Artificial intelligence (AI) is ubiquitous and mesmerizing. 

You’ve undoubtedly heard some of its headline achievements: In 1997, IBM’s DeepBlue defeated chess grandmaster Gary Kasparov; then IBM’s Watson beat ‘Jeapordy!’'s human champions. By 2016, DeepMind’s AlphaGo smoked Mr. Lee Sedol, a Go legend, by fusing search trees and deep learning. Smartphone cameras and AI can now create an augmented reality that parses out anomalous moles from benign, assisting dermatologists’ melanoma prognoses in real-time. OpenAI’s ChatGPT can explain Bob Dylan’s approach to songwriting as if it were Mike Tyson (and vice versa) amusingly well. AI is even encroaching on creative domains many of us assumed would remain uniquely human, with generative AI models like OpenAI’s DALL·E 2 slinging out surreal, human-quality two-dimensional art. 

Beyond these headline achievements, many less touted AI applications are chugging along too. AI-assisted smart tractors employ computer vision to track individual plant health, monitoring pest and fungal activity, and even target precise pesticide bursts at individual weeds. Understaffed and underfunded park rangers in Africa and Asia employ PAWS—an AI system that predicts poaching activity—to fine-tune their patrolling routes. Europe is widely adopting autonomous robotic lawnmowers and they’re catching on in the United States too. AI’s leaps and bounds forward are as impressive as they are dizzying to keep up with.

But think back to when you first learned of (or used) your favorite AI application—one that genuinely impressed you. Let’s call this application A. Maybe you’ve since grown disenchanted with application A, but when you first encountered A, did you find A intelligent? Or even something close to intelligent? As useful as they can be, when tinkering around with AI applications—more often than not—we don’t exactly feel that we’re interacting with intelligence.

And ample evidence verifies our hunch. Game AI like AlphaGo or DeepBlue falter when you slightly tweak their game board dimensions from what they were trained on; humans can adapt their gameplay to such alterations with relative ease. As accurate as large language models (LLMs) can be, within about ten minutes of experimenting with one, you’re bound to discover the limitations wrapped up in using some colossal training corpora to spit out the most probable next words without understanding those words’ underlying semantics. Computer vision has come a long way, too, but autonomous lawnmowers still sometimes maim hedgehogs petrified with fear, a critter that humans easily identify and avoid. If you peer behind AI’s remarkable feats, you’ll find many glaring shortcomings.

Imagine a continuum where traversing toward one end brings us toward some superintelligence; the opposite direction brings us closer to literal stones. Someday, we may get to the point where we reminisce on the “good ol’ days,” when AI was less intelligent, but, for now, nearly all our AI systems could benefit from crawling toward superintelligence; we’d at least like gaming AI that can handle different board sizes, chat apps that grasp the concepts that we map to words and sentences, and lawnmowers that circumnavigate balled up hedgehogs resting in the grass.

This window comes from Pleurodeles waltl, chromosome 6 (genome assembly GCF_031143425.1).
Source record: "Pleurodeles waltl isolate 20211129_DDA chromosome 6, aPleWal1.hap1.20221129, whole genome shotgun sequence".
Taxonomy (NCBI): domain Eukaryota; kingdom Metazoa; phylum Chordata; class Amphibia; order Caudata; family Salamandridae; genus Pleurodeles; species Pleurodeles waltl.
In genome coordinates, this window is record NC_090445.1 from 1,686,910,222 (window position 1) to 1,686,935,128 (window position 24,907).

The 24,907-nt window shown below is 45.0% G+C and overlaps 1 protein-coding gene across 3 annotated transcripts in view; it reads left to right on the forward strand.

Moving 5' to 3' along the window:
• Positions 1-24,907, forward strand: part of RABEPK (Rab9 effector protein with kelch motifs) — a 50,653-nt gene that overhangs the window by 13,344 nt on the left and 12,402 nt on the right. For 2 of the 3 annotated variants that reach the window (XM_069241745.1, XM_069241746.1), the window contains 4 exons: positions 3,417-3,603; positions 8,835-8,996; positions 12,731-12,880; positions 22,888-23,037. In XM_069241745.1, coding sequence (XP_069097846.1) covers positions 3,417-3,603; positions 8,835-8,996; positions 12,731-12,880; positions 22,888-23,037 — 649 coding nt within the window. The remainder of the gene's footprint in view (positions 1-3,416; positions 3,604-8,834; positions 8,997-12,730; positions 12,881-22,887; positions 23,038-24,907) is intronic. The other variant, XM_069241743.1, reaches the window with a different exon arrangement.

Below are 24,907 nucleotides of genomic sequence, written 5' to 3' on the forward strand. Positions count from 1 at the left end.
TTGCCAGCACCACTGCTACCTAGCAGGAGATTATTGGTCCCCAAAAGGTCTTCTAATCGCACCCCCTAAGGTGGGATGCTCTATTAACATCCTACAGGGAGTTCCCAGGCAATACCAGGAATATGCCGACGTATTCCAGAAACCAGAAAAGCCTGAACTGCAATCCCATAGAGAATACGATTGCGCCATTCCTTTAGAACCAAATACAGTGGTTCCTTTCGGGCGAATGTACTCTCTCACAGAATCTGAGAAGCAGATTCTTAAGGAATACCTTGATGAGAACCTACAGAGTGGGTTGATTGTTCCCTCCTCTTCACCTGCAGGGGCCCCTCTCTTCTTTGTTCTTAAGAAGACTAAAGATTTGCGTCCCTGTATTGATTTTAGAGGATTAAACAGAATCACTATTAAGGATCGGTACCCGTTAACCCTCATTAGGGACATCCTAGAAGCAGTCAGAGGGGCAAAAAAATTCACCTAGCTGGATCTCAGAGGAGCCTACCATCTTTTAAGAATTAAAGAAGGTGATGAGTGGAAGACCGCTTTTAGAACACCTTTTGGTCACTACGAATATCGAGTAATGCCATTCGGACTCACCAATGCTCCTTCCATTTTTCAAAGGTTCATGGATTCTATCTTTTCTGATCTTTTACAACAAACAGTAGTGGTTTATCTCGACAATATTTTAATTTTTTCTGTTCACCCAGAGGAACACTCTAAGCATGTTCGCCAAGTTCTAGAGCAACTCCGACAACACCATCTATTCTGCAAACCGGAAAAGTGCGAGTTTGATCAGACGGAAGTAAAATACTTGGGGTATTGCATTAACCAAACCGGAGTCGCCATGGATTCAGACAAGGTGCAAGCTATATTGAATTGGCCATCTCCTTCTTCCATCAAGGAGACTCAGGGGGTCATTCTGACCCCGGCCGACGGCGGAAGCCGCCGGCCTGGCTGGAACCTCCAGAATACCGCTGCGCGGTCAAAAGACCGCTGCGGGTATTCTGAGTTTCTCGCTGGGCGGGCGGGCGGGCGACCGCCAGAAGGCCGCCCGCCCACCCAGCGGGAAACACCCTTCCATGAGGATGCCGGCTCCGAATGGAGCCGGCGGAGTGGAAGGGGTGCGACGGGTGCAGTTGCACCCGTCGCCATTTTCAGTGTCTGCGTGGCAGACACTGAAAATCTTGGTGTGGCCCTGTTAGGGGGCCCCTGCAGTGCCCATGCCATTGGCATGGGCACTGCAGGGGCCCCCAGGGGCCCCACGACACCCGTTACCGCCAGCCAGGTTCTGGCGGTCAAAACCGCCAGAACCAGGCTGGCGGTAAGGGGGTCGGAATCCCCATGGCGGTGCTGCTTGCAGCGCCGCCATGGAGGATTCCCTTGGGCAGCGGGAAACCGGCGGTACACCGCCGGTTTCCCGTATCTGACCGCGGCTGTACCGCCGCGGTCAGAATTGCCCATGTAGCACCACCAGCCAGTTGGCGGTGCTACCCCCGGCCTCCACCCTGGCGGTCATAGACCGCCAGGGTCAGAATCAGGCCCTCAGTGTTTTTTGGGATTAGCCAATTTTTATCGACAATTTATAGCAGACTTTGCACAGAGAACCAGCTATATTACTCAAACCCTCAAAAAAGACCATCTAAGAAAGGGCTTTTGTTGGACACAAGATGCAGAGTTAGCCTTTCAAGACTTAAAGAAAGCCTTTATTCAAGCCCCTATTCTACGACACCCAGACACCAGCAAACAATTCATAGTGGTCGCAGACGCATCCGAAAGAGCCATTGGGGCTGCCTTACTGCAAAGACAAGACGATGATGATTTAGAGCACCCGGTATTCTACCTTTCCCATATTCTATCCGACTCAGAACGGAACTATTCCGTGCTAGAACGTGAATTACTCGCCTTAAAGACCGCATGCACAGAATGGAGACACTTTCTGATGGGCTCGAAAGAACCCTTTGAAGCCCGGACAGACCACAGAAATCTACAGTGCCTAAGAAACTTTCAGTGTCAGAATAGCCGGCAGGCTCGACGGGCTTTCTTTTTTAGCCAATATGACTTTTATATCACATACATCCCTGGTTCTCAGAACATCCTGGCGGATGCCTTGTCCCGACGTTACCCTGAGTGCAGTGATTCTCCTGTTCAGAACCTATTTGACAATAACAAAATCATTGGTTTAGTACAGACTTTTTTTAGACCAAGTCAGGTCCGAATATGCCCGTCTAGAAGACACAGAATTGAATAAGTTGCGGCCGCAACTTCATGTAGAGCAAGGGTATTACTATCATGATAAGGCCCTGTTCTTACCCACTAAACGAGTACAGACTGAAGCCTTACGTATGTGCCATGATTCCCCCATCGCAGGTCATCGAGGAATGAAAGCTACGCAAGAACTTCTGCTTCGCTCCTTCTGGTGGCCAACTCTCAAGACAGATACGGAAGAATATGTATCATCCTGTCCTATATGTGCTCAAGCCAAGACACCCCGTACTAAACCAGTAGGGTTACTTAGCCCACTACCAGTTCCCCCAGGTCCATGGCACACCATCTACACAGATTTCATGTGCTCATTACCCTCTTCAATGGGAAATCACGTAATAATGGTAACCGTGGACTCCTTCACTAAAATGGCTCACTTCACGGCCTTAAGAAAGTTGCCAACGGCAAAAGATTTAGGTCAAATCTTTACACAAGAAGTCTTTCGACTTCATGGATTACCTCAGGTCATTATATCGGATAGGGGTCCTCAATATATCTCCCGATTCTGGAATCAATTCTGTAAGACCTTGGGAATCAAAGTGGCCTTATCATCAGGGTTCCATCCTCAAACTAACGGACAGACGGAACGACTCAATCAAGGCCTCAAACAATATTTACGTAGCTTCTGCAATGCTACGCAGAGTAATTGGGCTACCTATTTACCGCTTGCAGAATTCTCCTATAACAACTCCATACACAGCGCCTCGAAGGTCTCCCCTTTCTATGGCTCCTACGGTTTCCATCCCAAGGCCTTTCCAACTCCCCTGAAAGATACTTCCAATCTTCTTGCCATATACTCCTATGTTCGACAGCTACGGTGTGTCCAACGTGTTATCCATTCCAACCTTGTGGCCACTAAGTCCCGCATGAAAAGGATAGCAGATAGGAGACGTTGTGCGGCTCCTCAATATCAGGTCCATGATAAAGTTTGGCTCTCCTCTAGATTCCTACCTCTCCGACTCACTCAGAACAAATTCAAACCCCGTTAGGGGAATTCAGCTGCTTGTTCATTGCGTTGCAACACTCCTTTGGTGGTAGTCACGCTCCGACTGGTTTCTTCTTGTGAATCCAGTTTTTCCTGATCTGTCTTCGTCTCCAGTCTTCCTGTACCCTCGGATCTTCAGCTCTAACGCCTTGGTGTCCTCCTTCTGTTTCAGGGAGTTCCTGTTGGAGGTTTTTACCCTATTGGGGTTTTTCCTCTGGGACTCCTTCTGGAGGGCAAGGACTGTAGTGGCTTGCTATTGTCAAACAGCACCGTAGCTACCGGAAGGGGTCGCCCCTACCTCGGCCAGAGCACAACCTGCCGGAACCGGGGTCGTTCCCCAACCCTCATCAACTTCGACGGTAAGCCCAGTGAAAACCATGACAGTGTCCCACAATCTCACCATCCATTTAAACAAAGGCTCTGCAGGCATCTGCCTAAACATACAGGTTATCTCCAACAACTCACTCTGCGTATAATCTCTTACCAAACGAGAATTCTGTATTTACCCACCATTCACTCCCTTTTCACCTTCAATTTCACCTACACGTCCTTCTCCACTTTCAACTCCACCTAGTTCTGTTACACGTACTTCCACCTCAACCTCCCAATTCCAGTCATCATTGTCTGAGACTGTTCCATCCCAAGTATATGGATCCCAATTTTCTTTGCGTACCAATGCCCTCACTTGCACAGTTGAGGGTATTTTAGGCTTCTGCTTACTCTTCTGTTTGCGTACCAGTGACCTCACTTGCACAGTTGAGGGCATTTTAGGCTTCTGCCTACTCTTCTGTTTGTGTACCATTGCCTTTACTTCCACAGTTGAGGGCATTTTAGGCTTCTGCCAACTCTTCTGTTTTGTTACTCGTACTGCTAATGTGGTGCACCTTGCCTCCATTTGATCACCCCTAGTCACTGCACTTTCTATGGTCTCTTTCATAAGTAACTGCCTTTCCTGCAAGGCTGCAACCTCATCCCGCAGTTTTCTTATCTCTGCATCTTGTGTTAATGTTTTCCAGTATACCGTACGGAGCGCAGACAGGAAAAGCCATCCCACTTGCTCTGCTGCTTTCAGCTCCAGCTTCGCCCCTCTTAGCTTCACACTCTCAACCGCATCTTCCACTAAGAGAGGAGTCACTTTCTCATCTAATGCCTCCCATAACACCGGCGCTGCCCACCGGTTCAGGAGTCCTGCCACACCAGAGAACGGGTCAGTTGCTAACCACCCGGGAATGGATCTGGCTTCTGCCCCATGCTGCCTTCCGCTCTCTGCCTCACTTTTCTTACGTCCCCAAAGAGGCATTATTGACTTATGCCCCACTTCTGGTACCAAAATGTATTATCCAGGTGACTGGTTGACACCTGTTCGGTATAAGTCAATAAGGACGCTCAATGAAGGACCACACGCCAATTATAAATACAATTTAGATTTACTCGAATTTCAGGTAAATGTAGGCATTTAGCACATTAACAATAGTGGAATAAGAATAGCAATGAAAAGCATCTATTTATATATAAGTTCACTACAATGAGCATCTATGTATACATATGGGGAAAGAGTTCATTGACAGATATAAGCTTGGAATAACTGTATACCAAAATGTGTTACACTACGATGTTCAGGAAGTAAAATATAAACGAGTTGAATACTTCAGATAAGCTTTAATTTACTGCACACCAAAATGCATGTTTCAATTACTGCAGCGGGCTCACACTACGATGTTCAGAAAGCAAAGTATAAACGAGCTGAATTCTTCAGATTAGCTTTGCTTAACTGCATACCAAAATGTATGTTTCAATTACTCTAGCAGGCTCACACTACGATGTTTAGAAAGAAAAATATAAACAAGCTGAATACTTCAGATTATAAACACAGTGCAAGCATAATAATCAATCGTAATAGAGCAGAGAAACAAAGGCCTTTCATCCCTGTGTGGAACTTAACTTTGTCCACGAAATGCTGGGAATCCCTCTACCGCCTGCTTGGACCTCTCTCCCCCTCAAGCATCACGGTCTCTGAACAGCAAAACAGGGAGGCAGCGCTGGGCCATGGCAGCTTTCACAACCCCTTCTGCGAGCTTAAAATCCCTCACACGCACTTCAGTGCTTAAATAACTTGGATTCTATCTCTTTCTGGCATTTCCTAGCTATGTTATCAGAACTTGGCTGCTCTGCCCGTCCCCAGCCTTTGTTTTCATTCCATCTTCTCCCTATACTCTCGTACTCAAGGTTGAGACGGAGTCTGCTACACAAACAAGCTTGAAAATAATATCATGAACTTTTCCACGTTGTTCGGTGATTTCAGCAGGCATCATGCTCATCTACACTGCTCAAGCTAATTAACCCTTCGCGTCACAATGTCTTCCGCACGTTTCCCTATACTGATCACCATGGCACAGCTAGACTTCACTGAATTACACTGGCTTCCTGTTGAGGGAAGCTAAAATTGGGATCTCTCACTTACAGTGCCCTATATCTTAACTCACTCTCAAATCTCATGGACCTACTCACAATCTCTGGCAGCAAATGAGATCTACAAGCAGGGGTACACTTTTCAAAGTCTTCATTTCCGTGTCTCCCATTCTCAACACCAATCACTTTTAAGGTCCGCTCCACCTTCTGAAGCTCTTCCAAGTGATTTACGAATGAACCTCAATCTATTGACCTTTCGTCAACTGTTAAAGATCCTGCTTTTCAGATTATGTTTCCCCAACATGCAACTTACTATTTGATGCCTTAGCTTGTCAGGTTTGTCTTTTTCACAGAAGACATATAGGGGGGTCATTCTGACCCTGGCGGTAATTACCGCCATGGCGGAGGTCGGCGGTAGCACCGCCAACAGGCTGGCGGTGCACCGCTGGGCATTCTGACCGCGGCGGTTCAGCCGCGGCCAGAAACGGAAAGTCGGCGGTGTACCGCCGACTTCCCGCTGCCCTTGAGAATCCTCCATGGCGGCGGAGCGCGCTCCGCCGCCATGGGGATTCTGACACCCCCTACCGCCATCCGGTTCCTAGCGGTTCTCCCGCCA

Why—after the many advances over the past few decades—do AI applications still seem so far off from our intuitive sense of intelligence? And does it even matter?

We’re Making So Much Progress. We’ll Get There Eventually—Right?

Most recent AI advances lean hard on deep learning. If deep learning has carried us this far, it seems perfectly reasonable to assume that deep learning will carry us much further still. While most deep learning applications are adept at one specific task (often called “narrow artificial intelligence”) the kind of intelligence that we are after is something akin to (or exceeding) human-level intelligence (often dubbed “artificial general intelligence” or AGI). Drawing on evidence of LLMs learning things they weren’t specifically designed to learn, Gwern Branwen’s “Scaling Hypothesis” makes a compelling case that as we run more data through larger models, “ever more sophisticated behavior will emerge.” Given that our minds somehow emerge from the neural activity in our brains, and given that artificial neural networks (very, very loosely) mimic this neural activity, it’s not outlandish to suggest that AGI could emerge from some amalgamation of deep learning-based narrow artificial intelligence models, refined far beyond their current capabilities.

If this is the case, we face an iterative engineering problem. Like the engineers that refine Rolls-Royce turbines year after year, we can happily go on tweaking neural network architectures, scrounging up more data, tacking on more parameters, relying on future hardware innovations, and, eventually, we’ll propel toward AGI (or beyond). We have enough hobbyists, research institutions, startups, and multinational companies fine-tuning deep-learning applications that we’ll eventually figure it out, right? Maybe. But what if we eventually start facing significant energy, hardware, or quality data limitations? Or what if AGI fails to emerge from artificial neural networks?

We Might Need More Than Deep Learning

In the past few years, some wary voices sprouted up amongst an AI landscape rife with deep learning-based breakthroughs. And, no, these oft-dismissed voices ain’t Luddites; nor are they AI doomsday alarmists; they’re AI practitioners and researchers with some grease on their sleeves, asking us to clamber up above the treeline, re-shoot our azimuths, and gain our bearings because maybe deep learning can’t carry us all the way on its own. While few researchers believe deep learning is the only answer, we’re tossing most of our chips—funding, GPUs/TPUs, training data, and PhDs—on deep learning, and if it turns out that we only ace narrow intelligence, then we’ll have merely developed souped-up automation.

Souped-up automation is incredibly useful, of course. I frequently use Youtube’s automated captioning and translation to watch a Turkish series. Youtube’s translation from Turkish to English is garbled, laughable even. But, combined with video footage, that garbled translation provides me sufficient context to enjoy the show. You’ve likely encountered Siri or Alexa’s many shortcomings. They’re also flawed enough to routinely make you chuckle (or curse). But because they can reliably pull off tasks like retrieving factoids, songs, or weather forecasts, we find them helpful enough to fork over a few hundred bucks for. What would be better, though, are automated captioning and translation systems (and LLMs) that understand linguistic nuances beyond the likelihood that certain words will co-occur with other words—the way a United Nations interpreter does when negotiating a nuclear proliferation treaty. Or virtual assistants that can bring to bear their superior data processing capabilities and reason a bit like humans so that they can augment our decision-making. For these sorts of applications, we need to move closer to AGI. And it’s AGI that some researchers suggest we could remain far away from if we don’t sufficiently explore beyond deep learning approaches.